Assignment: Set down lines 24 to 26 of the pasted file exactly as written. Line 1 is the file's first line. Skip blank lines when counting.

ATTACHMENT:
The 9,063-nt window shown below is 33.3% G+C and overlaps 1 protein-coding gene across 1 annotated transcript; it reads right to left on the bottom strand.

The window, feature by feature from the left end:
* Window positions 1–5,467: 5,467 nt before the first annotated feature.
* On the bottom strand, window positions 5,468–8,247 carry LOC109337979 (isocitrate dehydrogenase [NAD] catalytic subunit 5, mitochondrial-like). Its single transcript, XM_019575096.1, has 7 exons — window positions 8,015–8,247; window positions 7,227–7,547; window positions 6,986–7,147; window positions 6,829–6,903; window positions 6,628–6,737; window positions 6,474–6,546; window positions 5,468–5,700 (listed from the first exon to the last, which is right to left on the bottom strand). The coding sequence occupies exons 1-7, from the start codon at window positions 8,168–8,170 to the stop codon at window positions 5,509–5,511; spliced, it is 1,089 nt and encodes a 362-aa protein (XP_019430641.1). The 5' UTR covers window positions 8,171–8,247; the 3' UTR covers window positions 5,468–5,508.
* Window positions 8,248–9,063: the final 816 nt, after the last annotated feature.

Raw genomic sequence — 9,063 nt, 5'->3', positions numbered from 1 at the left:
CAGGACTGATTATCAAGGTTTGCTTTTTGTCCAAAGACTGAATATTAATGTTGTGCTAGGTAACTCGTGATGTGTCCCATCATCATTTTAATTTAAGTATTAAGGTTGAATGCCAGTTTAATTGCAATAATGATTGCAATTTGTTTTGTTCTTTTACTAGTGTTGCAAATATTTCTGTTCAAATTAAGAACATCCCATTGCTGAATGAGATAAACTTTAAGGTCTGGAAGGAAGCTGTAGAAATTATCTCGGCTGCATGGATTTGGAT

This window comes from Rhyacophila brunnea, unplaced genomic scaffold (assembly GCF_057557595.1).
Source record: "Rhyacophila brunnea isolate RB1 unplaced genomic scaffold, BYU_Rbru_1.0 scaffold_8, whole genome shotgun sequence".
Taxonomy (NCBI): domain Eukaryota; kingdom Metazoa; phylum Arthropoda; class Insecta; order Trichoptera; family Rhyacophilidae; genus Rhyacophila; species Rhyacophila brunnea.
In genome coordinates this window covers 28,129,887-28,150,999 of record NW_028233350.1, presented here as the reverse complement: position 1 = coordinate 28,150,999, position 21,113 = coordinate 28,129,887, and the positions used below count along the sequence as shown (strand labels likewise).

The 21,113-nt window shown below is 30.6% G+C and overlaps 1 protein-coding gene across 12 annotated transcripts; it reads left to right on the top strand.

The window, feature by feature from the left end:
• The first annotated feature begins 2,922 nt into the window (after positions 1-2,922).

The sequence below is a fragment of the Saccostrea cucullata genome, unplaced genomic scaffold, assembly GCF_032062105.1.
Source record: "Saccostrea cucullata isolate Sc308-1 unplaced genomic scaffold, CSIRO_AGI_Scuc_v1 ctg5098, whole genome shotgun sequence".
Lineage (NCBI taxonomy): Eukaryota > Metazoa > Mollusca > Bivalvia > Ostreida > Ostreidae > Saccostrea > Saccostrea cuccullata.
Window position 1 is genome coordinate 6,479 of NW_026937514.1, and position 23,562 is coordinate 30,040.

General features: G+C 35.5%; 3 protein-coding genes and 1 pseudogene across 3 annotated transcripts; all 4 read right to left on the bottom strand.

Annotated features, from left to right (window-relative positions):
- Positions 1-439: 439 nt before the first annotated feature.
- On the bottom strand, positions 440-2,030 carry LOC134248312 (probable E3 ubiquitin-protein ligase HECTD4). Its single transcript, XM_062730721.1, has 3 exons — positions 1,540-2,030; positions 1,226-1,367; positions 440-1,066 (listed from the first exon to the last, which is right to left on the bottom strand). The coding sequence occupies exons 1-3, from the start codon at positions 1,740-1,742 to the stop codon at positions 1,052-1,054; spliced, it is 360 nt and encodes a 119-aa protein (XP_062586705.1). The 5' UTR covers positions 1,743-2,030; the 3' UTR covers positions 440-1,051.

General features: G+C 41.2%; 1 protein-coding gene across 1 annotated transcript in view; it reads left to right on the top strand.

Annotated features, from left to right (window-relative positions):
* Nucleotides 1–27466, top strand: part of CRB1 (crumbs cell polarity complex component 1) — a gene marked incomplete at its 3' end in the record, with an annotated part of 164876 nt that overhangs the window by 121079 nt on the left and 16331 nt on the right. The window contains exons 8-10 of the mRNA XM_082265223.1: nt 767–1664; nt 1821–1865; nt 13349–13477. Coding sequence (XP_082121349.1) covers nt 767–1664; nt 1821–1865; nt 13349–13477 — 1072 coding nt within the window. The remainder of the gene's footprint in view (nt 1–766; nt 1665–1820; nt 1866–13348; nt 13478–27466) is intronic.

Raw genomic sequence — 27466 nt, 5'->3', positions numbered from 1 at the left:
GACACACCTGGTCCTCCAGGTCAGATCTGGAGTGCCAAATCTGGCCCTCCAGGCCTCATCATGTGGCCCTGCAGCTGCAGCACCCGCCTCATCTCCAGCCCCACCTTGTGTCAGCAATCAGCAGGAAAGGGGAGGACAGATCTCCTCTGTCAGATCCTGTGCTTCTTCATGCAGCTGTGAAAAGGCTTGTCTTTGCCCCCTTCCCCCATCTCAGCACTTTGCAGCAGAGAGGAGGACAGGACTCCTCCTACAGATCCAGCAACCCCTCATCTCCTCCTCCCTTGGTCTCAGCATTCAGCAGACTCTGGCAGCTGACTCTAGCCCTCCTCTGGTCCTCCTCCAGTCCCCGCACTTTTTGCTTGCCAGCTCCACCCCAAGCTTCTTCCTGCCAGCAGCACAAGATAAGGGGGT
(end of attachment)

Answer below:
Annotated features, from left to right (window-relative positions):
* Nucleotides 1–27466, top strand: part of CRB1 (crumbs cell polarity complex component 1) — a gene marked incomplete at its 3' end in the record, with an annotated part of 164876 nt that overhangs the window by 121079 nt on the left and 16331 nt on the right. The window contains exons 8-10 of the mRNA XM_082265223.1: nt 767–1664; nt 1821–1865; nt 13349–13477. Coding sequence (XP_082121349.1) covers nt 767–1664; nt 1821–1865; nt 13349–13477 — 1072 coding nt within the window. The remainder of the gene's footprint in view (nt 1–766; nt 1665–1820; nt 1866–13348; nt 13478–27466) is intronic.

Raw genomic sequence — 27466 nt, 5'->3', positions numbered from 1 at the left: